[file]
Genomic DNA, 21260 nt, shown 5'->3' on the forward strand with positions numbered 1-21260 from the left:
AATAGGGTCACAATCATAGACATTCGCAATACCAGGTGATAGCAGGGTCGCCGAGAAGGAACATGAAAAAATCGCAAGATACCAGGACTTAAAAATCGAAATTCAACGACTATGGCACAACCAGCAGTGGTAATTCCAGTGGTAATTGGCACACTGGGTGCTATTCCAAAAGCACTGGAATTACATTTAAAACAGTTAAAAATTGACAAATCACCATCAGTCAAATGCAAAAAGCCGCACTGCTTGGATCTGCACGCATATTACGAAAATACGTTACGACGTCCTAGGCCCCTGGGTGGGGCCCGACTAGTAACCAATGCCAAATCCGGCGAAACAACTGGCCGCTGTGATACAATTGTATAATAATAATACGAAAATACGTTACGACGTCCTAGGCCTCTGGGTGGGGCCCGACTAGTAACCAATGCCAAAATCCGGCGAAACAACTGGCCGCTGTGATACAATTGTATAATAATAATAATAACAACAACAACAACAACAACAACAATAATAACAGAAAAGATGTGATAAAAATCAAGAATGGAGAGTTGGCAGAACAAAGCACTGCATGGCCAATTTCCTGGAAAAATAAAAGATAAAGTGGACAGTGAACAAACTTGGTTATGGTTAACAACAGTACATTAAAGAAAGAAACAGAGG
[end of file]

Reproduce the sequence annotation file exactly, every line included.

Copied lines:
Genomic DNA, 21260 nt, shown 5'->3' on the forward strand with positions numbered 1-21260 from the left:
AATAGGGTCACAATCATAGACATTCGCAATACCAGGTGATAGCAGGGTCGCCGAGAAGGAACATGAAAAAATCGCAAGATACCAGGACTTAAAAATCGAAATTCAACGACTATGGCACAACCAGCAGTGGTAATTCCAGTGGTAATTGGCACACTGGGTGCTATTCCAAAAGCACTGGAATTACATTTAAAACAGTTAAAAATTGACAAATCACCATCAGTCAAATGCAAAAAGCCGCACTGCTTGGATCTGCACGCATATTACGAAAATACGTTACGACGTCCTAGGCCCCTGGGTGGGGCCCGACTAGTAACCAATGCCAAATCCGGCGAAACAACTGGCCGCTGTGATACAATTGTATAATAATAATACGAAAATACGTTACGACGTCCTAGGCCTCTGGGTGGGGCCCGACTAGTAACCAATGCCAAAATCCGGCGAAACAACTGGCCGCTGTGATACAATTGTATAATAATAATAATAACAACAACAACAACAACAACAACAATAATAACAGAAAAGATGTGATAAAAATCAAGAATGGAGAGTTGGCAGAACAAAGCACTGCATGGCCAATTTCCTGGAAAAATAAAAGATAAAGTGGACAGTGAACAAACTTGGTTATGGTTAACAACAGTACATTAAAGAAAGAAACAGAGG